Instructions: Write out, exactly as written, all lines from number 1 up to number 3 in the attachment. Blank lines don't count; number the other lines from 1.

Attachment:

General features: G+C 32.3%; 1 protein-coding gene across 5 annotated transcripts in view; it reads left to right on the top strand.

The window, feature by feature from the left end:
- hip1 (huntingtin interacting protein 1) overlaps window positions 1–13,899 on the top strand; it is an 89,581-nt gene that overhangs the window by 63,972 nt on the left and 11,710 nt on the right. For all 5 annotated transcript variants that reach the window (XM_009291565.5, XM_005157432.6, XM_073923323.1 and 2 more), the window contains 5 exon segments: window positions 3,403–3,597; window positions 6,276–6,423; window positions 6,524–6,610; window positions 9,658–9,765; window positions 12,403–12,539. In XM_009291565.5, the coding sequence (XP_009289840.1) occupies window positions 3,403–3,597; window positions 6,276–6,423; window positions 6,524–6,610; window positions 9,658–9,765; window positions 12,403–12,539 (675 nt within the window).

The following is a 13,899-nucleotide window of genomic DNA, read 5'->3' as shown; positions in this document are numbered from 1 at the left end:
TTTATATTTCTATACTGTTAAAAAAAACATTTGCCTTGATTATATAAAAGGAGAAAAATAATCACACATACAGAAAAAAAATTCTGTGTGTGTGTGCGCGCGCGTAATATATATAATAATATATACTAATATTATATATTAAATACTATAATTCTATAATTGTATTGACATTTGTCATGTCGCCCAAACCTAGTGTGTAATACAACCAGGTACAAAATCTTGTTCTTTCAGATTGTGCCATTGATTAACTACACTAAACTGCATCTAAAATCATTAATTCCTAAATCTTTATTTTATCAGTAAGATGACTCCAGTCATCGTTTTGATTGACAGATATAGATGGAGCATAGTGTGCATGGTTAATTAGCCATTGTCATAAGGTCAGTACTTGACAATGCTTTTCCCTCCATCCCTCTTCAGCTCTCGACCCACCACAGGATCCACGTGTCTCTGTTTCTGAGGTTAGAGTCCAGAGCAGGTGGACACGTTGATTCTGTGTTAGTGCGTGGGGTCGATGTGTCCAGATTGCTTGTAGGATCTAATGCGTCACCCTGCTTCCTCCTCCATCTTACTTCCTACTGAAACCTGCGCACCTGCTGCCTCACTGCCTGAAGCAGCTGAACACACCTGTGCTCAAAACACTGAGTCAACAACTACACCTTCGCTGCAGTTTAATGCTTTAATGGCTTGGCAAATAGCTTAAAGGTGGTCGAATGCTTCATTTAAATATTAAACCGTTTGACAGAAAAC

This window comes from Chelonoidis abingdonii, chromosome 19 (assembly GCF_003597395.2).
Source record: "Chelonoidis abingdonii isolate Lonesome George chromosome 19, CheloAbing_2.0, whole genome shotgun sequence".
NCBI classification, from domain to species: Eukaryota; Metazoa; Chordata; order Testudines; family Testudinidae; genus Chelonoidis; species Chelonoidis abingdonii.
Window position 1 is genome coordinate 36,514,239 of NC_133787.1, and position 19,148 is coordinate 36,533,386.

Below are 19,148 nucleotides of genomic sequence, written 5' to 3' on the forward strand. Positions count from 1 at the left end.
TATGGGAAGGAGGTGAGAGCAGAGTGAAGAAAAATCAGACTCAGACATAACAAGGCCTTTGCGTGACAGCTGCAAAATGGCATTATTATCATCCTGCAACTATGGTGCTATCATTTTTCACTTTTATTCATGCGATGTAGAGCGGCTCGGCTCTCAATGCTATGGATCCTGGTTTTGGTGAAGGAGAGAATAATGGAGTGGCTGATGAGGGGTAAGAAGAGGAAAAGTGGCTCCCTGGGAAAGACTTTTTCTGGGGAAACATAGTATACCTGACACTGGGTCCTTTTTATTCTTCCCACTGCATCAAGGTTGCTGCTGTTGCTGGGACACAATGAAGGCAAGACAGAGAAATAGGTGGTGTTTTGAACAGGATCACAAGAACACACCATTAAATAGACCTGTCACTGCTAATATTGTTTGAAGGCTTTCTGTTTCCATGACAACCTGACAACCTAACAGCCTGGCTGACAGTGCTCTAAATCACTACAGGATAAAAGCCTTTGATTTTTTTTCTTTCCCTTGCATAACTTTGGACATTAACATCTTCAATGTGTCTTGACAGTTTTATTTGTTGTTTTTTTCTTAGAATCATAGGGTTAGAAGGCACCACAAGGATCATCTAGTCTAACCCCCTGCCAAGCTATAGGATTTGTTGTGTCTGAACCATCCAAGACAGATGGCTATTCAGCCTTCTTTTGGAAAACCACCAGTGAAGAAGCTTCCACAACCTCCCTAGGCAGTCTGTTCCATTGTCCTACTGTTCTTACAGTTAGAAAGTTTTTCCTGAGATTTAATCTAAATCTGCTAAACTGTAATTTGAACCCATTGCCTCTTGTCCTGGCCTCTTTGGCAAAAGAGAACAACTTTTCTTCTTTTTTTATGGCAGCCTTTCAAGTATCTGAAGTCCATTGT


General features: G+C 32.3%; 1 protein-coding gene across 5 annotated transcripts in view; it reads left to right on the top strand.

The window, feature by feature from the left end:
- hip1 (huntingtin interacting protein 1) overlaps window positions 1–13,899 on the top strand; it is an 89,581-nt gene that overhangs the window by 63,972 nt on the left and 11,710 nt on the right. For all 5 annotated transcript variants that reach the window (XM_009291565.5, XM_005157432.6, XM_073923323.1 and 2 more), the window contains 5 exon segments: window positions 3,403–3,597; window positions 6,276–6,423; window positions 6,524–6,610; window positions 9,658–9,765; window positions 12,403–12,539. In XM_009291565.5, the coding sequence (XP_009289840.1) occupies window positions 3,403–3,597; window positions 6,276–6,423; window positions 6,524–6,610; window positions 9,658–9,765; window positions 12,403–12,539 (675 nt within the window).